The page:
Commemorating Juneteenth: Q&A With Black In Immuno Co-Founder, Elaine Kouame
While Juneteenth marks a historical celebration of the emancipation of African Americans, it is also a reminder of our country’s flaws and the continuing work yet to be done by all of us to support and protect the Black community.
Today we will consider the past, present, and future and how we must all continue to strive to ensure an equal, safe, and inclusive nation for all people.
In reflection and celebration of Juneteenth, CG Life sat down with Co-Founder of Black in Immuno, Elaine Kouame, to learn more about the organization.
Black in Immuno is a professional group created by Black immunologists and allies to support Black people in the field of immunology. Providing Black scientists and researchers with resources and networking opportunities are some functions of the organization.
Elaine is a fifth-year PhD candidate in the Committee on Immunology at the University of Chicago. Her work focuses on how enteric viruses can trigger immunopathology such as Celiac disease.
Read on to learn more about Black in Immuno below.
Can you explain what Black in Immuno is and how you became a founding member?
Black In Immuno is a platform aimed at amplifying and celebrating Black immunologists’ voices and advocating for inclusive and anti-racist scientific spaces. We want to show the world that Black Immunologists exist and deserve to be acknowledged.
I became a founder in a very organic manner. Black In Immmuno is among the numerous BlackInX groups created in several scientific fields to address racism in science. I was on Twitter and saw other BlackInX groups forming, and I remember feeling empowered and happy to witness such great moments. So I tweeted something like, “Where are the Black Immunologists?” and got many responses. Some of the founders were already talking, so I joined them, and the rest is history.
In what ways does Black in Immuno support Black scientists and researchers?
There is a huge lack of representation of Black Immunologists at conferences and seminars. To remedy this, at Black In Immuno, we decided to support Black immunologists by creating a platform to highlight their work and connect them with opportunities. On the one hand, we have our yearly Black In Immuno Week, where we showcase and amplify the work of Black Immunologists worldwide through a series of talks, panels, and a social media campaign. We are currently working on creating a database of Black Immunologists which will be accessible to institutions and companies.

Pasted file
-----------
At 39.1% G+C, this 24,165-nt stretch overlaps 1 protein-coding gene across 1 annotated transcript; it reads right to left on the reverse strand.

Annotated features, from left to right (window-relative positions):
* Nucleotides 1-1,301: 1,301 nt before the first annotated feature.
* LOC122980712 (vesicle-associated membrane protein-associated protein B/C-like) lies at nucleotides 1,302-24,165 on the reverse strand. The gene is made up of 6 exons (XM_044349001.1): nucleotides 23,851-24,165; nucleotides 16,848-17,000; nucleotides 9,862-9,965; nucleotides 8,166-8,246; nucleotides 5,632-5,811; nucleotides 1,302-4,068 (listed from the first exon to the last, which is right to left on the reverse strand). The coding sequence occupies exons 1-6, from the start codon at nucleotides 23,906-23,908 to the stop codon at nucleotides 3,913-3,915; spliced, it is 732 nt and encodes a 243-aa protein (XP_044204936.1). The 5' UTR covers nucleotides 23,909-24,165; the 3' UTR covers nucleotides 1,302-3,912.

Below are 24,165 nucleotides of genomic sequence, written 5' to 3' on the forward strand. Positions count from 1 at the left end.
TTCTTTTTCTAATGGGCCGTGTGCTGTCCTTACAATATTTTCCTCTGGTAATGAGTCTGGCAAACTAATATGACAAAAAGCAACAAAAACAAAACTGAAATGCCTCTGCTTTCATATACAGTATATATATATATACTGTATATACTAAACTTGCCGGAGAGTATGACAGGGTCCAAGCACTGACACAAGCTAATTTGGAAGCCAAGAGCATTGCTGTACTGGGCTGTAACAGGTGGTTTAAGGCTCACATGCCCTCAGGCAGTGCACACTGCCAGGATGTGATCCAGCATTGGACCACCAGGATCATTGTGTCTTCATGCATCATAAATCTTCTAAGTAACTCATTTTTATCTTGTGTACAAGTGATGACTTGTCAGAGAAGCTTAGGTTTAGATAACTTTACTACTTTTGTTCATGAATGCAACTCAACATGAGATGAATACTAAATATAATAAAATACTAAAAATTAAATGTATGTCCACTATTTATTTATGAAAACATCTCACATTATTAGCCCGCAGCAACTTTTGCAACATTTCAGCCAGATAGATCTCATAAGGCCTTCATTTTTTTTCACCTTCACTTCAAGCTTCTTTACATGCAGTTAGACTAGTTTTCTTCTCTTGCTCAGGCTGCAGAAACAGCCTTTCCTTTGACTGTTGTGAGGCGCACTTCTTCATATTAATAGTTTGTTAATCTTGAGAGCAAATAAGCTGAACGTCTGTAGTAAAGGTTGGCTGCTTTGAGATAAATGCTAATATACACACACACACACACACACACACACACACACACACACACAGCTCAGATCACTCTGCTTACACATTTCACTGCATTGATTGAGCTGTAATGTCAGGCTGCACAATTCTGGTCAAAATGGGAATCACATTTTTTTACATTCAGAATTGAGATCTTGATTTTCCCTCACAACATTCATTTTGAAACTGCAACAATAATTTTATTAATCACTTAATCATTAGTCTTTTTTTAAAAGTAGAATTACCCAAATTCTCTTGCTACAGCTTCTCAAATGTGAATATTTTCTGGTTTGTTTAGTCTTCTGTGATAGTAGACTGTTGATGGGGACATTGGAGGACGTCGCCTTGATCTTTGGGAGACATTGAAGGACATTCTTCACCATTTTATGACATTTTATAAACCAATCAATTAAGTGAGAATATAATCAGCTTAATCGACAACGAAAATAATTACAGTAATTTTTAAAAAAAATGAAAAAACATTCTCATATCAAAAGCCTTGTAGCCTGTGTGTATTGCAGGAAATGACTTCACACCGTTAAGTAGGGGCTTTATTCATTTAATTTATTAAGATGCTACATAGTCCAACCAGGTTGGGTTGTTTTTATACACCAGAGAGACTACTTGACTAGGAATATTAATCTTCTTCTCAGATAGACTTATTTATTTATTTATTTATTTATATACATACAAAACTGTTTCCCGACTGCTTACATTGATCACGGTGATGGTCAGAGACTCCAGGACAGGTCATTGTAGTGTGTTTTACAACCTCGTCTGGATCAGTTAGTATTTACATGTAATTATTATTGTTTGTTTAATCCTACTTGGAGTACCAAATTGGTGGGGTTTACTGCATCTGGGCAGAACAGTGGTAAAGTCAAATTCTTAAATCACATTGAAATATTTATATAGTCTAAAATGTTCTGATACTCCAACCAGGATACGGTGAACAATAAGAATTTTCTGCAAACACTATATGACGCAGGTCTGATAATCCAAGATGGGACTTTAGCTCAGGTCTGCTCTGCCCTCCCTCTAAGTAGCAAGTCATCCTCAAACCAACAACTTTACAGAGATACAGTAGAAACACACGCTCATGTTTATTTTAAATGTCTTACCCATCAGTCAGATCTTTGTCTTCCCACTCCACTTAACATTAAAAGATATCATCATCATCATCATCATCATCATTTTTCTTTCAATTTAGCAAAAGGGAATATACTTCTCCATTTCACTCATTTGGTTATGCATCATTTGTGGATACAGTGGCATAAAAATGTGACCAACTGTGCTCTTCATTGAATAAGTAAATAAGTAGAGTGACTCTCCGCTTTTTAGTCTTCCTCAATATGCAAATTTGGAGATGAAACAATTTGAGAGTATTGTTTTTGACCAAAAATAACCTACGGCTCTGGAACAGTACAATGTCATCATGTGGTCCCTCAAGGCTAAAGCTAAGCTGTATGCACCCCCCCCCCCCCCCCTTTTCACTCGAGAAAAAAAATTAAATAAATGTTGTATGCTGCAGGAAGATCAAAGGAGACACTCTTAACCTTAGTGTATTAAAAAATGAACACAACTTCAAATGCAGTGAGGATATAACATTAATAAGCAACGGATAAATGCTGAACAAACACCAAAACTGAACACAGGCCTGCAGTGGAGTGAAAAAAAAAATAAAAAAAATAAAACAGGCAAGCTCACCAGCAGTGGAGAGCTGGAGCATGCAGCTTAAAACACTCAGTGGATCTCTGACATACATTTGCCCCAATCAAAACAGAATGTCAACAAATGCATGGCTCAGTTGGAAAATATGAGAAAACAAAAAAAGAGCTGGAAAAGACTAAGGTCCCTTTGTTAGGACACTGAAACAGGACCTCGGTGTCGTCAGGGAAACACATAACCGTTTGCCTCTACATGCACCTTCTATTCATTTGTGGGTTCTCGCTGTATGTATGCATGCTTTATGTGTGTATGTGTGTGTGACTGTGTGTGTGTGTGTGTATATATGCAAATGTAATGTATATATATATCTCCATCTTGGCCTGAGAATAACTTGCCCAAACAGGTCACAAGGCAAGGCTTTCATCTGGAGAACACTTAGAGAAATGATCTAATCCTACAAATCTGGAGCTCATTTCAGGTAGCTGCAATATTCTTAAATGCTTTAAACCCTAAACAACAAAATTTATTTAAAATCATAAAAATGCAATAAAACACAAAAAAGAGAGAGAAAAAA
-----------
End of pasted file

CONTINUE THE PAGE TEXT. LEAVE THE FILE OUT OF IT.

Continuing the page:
We serve as a resource hub for our community by highlighting opportunities and fostering collaborations among Black immunologists worldwide.
As a Black woman in the science industry, can you share any resistance or challenges you have faced and how you overcame them?
Throughout my journey in graduate school, I have faced several microaggressions which amplified my feelings of inadequacy. I have always felt that I constantly have to fight to be heard and seen as a scientist. It is still a work in progress, but I think I am improving at standing up for myself and now I’m not so afraid to call out people on inappropriate behaviors. I have gradually realized that the science industry needs to change and that I was never the problem, to begin with.
Is there any specific thing you have done that has inspired your work within immunology?
I taught basic immunology at a non-profit organization called Target H.O.P.E for three years, and it was one of the most rewarding and inspiring experiences of my life. Communicating science to these brilliant kids who looked like me was one of the things that kept me going.
What has been your biggest takeaway as a founding member of this organization?
My biggest takeaway is that there is a lot of work to be done to dismantle racist practices in the scientific space.
Can you share your favorite quote that is meaningful to you and your work?
If I had to pick a favorite quote, it would be, “When I dare to be powerful—to use my strength in the service of my vision; then it becomes less and less important whether I am afraid.” – Audrey Lorde.
Do you have any of your own words of advice for aspiring scientists?
I will borrow the words of my friend Katie Aracena that guided my scientific journey. “It is not about if you can do it, but rather if you want to do it.”
What specific actions can companies and institutions take to support Black communities?
I think companies and institutions need to be intentional in supporting Black communities. I do not believe there is a one-size-fits-all process, but I think it is a gradual process. This process can start at home, meaning supporting Black employees within the company and assessing how they can support local Black communities or financially supporting organizations that are actively creating opportunities and spaces for Black scientists.